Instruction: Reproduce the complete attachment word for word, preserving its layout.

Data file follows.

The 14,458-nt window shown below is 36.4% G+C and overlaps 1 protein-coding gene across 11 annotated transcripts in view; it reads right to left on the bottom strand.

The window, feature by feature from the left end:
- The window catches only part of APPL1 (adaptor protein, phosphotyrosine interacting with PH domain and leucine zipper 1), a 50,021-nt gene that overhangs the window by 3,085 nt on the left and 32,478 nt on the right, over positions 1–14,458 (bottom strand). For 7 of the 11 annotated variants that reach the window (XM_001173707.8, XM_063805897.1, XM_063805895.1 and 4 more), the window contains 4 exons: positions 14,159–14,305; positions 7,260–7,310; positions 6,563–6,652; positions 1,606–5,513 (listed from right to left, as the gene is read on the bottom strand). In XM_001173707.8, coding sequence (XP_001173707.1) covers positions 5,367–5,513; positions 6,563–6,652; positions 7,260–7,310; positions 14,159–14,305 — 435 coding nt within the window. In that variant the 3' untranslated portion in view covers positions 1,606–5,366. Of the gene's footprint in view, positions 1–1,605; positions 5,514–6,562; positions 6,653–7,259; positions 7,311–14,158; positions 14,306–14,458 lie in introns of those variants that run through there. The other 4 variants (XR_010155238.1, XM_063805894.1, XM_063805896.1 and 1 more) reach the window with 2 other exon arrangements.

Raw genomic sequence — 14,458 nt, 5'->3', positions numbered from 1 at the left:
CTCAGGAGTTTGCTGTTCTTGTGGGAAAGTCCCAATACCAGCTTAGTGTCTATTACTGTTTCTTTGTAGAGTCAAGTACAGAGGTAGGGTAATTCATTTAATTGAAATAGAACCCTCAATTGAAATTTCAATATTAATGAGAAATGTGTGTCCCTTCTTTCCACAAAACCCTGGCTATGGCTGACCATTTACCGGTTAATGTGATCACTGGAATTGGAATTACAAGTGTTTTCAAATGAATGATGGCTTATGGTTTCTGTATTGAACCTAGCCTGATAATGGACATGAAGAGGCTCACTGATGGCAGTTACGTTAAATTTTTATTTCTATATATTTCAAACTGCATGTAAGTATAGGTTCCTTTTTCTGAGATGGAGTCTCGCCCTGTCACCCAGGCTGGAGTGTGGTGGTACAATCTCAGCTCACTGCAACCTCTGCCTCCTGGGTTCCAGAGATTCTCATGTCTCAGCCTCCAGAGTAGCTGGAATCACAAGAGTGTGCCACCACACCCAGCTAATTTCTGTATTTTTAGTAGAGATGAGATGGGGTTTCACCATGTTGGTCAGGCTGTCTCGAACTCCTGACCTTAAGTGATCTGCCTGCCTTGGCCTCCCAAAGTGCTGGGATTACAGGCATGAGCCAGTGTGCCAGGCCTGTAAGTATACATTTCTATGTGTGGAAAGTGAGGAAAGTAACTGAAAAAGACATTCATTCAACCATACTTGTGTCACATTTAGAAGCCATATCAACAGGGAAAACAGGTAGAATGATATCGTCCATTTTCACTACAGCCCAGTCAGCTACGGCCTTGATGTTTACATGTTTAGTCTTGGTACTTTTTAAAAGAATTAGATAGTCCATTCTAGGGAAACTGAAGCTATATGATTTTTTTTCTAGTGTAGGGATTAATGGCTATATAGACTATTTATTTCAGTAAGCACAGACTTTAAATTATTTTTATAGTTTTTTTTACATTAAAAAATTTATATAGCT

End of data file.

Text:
The 14,458-nt window shown below is 36.4% G+C and overlaps 1 protein-coding gene across 11 annotated transcripts in view; it reads right to left on the bottom strand.

The window, feature by feature from the left end:
- The window catches only part of APPL1 (adaptor protein, phosphotyrosine interacting with PH domain and leucine zipper 1), a 50,021-nt gene that overhangs the window by 3,085 nt on the left and 32,478 nt on the right, over positions 1–14,458 (bottom strand). For 7 of the 11 annotated variants that reach the window (XM_001173707.8, XM_063805897.1, XM_063805895.1 and 4 more), the window contains 4 exons: positions 14,159–14,305; positions 7,260–7,310; positions 6,563–6,652; positions 1,606–5,513 (listed from right to left, as the gene is read on the bottom strand). In XM_001173707.8, coding sequence (XP_001173707.1) covers positions 5,367–5,513; positions 6,563–6,652; positions 7,260–7,310; positions 14,159–14,305 — 435 coding nt within the window. In that variant the 3' untranslated portion in view covers positions 1,606–5,366. Of the gene's footprint in view, positions 1–1,605; positions 5,514–6,562; positions 6,653–7,259; positions 7,311–14,158; positions 14,306–14,458 lie in introns of those variants that run through there. The other 4 variants (XR_010155238.1, XM_063805894.1, XM_063805896.1 and 1 more) reach the window with 2 other exon arrangements.

Raw genomic sequence — 14,458 nt, 5'->3', positions numbered from 1 at the left:
CTCAGGAGTTTGCTGTTCTTGTGGGAAAGTCCCAATACCAGCTTAGTGTCTATTACTGTTTCTTTGTAGAGTCAAGTACAGAGGTAGGGTAATTCATTTAATTGAAATAGAACCCTCAATTGAAATTTCAATATTAATGAGAAATGTGTGTCCCTTCTTTCCACAAAACCCTGGCTATGGCTGACCATTTACCGGTTAATGTGATCACTGGAATTGGAATTACAAGTGTTTTCAAATGAATGATGGCTTATGGTTTCTGTATTGAACCTAGCCTGATAATGGACATGAAGAGGCTCACTGATGGCAGTTACGTTAAATTTTTATTTCTATATATTTCAAACTGCATGTAAGTATAGGTTCCTTTTTCTGAGATGGAGTCTCGCCCTGTCACCCAGGCTGGAGTGTGGTGGTACAATCTCAGCTCACTGCAACCTCTGCCTCCTGGGTTCCAGAGATTCTCATGTCTCAGCCTCCAGAGTAGCTGGAATCACAAGAGTGTGCCACCACACCCAGCTAATTTCTGTATTTTTAGTAGAGATGAGATGGGGTTTCACCATGTTGGTCAGGCTGTCTCGAACTCCTGACCTTAAGTGATCTGCCTGCCTTGGCCTCCCAAAGTGCTGGGATTACAGGCATGAGCCAGTGTGCCAGGCCTGTAAGTATACATTTCTATGTGTGGAAAGTGAGGAAAGTAACTGAAAAAGACATTCATTCAACCATACTTGTGTCACATTTAGAAGCCATATCAACAGGGAAAACAGGTAGAATGATATCGTCCATTTTCACTACAGCCCAGTCAGCTACGGCCTTGATGTTTACATGTTTAGTCTTGGTACTTTTTAAAAGAATTAGATAGTCCATTCTAGGGAAACTGAAGCTATATGATTTTTTTTCTAGTGTAGGGATTAATGGCTATATAGACTATTTATTTCAGTAAGCACAGACTTTAAATTATTTTTATAGTTTTTTTTACATTAAAAAATTTATATAGCT